Officials grow less bearish about U.S. oil production
The decline in U.S. oil production may not be as severe as expected just a month ago.
The government is raising its forecast of U.S. production for both this year and 2017, as drillers respond to higher crude prices. Still, output won’t match 2015, which was the biggest year for U.S. production since 1972.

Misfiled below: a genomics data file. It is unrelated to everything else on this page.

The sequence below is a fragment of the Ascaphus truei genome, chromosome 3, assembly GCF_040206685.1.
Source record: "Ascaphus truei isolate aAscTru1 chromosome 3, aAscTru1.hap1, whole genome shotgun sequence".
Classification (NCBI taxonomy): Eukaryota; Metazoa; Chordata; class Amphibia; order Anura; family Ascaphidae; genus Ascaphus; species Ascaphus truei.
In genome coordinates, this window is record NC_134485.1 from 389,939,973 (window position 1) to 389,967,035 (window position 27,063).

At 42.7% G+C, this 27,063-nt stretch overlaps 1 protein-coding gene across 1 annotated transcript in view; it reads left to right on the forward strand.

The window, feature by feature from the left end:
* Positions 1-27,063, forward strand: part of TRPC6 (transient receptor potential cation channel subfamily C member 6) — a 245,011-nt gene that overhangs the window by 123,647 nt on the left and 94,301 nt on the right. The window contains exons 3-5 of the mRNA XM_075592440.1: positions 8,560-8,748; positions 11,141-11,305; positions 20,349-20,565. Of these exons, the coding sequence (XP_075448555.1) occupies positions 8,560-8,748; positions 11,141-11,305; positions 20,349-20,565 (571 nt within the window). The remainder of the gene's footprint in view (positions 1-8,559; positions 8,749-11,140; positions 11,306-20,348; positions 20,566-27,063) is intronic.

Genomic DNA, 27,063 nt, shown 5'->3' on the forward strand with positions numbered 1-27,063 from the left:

The Energy Department predicted Tuesday that domestic production will top 8.7 million barrels per day next year. That’s 140,000 more barrels per day than the department estimated just a month ago.
Forecasters also raised their estimate of 2016 daily oil production by 110,000 barrels to more than 8.8 million barrels.
That’s still below 2015’s output that hit 9.4 million barrels per day.
The rising forecast is because this year’s rebound in oil prices has translated into more drilling, said Anthony Starkey, an energy analyst for S&P Global Platts.